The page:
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Customer-centricity. It’s more than just a buzzword; it’s more than just a platitude.

This concept, while not new, has become one of the most popular topics among today’s business leaders as companies explore ways to increase market momentum, customer share, and new product adoption. Yet, the Global Customer Service Barometer survey conducted by American Express found that “just over six in ten customers agree that companies meet their expectations.”

Why is this the case? Despite their claims that they keep the customer first, many B2B companies remain product-centric. However, making the shift to focusing on the customer can make all the difference. Perhaps you’ll find Don Pepper’s explanation about difference between customer-centricity and product-centricity useful:

· Product-centricity starts with having a product or service that responds to customer needs and then finding as many customers as possible who have these needs.

· Customer-centricity starts with the individual customer and aims to meet the needs of that customer in as many respects as possible.

Furthermore, research has found that customer-centric companies enjoy greater customer satisfaction. And a Booz Allen study found that businesses that are successful at customer-centricity outperform industry peers two-to-one in revenue growth and generate margins 5%-10% above their competitors.

When you shift to a customer-centric strategy, you are building an organization that holds the informed knowledge of the customer and the marketplace at its core. Your organization is aligned around customer commitments, customer relationships, and enhanced customer knowledge. All of which is power. While your products might be able to be copied and your channels disrupted, how well you know your customers and your market gives you a market advantage. While the transformation from product-centric to customer-centric comes with a cost, the benefits you can reap often far outweigh them. Curious to see transformation in action? Read Case Study 36 to learn how we helped Winton Global transform from product-centric to customer-centric with a focus on accountability.

Shift Your Marketing to Focus Customers

Making the shift to being customer-centric takes deliberate action. It means more than just changing the conversation with your customers. It means changing your Marketing organization from the inside out; especially in four key areas.

1. Customer orientation. Marketing needs to reorient itself to encompass the entire customer lifecycle. To do this, Marketing leaders must create a data-driven, customer-centric culture as well as processes for transforming data into insights.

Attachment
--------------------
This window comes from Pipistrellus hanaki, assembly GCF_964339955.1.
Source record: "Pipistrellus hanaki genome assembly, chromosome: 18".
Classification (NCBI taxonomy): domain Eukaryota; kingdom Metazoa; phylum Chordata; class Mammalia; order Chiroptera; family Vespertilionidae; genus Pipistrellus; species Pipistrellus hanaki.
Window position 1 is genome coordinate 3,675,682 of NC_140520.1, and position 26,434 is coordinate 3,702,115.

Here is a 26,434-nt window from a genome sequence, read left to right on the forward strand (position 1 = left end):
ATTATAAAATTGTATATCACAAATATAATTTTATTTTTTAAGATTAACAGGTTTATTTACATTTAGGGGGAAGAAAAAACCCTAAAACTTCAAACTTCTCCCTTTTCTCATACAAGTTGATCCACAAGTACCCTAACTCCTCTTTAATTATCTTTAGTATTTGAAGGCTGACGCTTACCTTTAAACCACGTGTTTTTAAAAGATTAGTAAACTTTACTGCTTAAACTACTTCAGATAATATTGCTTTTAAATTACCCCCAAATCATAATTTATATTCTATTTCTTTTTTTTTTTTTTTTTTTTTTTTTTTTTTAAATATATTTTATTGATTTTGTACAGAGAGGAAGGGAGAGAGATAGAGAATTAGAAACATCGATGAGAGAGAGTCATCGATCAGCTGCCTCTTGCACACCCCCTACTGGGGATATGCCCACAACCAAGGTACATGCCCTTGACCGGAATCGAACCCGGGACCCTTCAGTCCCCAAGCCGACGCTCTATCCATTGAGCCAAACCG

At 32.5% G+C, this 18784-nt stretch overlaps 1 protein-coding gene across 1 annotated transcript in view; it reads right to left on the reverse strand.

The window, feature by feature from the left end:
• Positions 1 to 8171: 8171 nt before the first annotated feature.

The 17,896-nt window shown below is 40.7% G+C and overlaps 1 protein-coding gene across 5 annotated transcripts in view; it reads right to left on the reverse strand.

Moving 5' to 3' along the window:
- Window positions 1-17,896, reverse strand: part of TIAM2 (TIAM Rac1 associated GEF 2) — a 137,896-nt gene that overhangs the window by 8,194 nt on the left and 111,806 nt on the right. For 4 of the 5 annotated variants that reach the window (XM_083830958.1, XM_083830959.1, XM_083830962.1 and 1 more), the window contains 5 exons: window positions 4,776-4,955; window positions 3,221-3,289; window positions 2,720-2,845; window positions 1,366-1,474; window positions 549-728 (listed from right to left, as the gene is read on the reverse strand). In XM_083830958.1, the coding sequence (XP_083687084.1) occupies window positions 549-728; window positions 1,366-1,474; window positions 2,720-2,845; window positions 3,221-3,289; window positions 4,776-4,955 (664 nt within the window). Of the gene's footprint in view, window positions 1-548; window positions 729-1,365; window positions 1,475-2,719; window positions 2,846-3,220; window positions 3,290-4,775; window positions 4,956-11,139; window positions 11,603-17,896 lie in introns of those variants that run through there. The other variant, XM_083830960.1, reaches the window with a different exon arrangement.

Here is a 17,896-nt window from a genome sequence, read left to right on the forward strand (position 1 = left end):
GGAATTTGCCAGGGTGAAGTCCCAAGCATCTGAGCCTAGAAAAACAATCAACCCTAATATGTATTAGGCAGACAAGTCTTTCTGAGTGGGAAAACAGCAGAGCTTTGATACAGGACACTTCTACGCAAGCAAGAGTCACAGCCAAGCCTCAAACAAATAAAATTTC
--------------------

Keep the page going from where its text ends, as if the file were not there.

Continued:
2. Solutions vs. Selling. A customer-centric transformation means you leave the world of selling “products” for the world of solving problems. This applies to ALL business decisions.

3. Front-line vs. top-down driven. Focus on those who interact directly with your customers every day. This means your Sales, Marketing, and Service personnel who are in the trenches. You need to arm these people with the skills, resources, and authority necessary to manage “moments of truth.”

4. Engineer or reengineer business processes. If you want to transform your Marketing into a Best-in-Class Marketing organization that leverages systems and tools to drive effectiveness and efficiency deliver on growth you’ll need to “bite the bullet” and possibly rework every business process, including your Marketing processes and systems. This often requires establishing a fully functional Marketing Ops organization.

Marketing Ops: Your Behind the Scenes Wizard for Customer Strategy

Marketing Operations serves as the central nervous system. It is the branch of the entire organization that facilitates the planning, performance management, resource management, and tools to support a data-driven customer-centric organization.

So what should your Marketing Ops function provide you with to be able to succeed in all of these areas? At a bare minimum, your Marketing Operations function should help you improve your performance in three primary areas:

  1. Decisions
  2. Infrastructure
  3. Accountability

The capacity of Marketing Ops must expand beyond campaign automation and financial governance to a role that drives alignment, accountability, and agility. This is particularly prevalent if you want a Marketing organization that serves as a value creator. By creating or expanding the Marketing Ops role and skill set, your Marketing organization is better able to meet your C-Suite’s performance expectations.

Use these resources to strengthen your Marketing Ops:

  • Read some How to Guides. We recommend The Role of Marketing Operations in Improving Marketing Performance.
  • Listen to educational recordings. One we would suggest starting with would be the Marketing Ops Technology Summit.
  • Read case studies to learn how a little help allowed companies to make it all happen. Begin with Case Study 38: Making Marketing Relevant to the C-Suite.

Research by Deloitte finds that CEOs expect their Marketing leaders to drive revenue growth, own the customer experience, dig in to data-based insights, operate in real-time, and master metrics that matter. To realize the performance targets of the organization, your leadership team wants Marketing to perform better.

If you’re feeling the pressure to meet these rising performance expectations, it may be time to revisit your Marketing organizations processes, tools, data and analytics, alignment and accountability. Find out how here.

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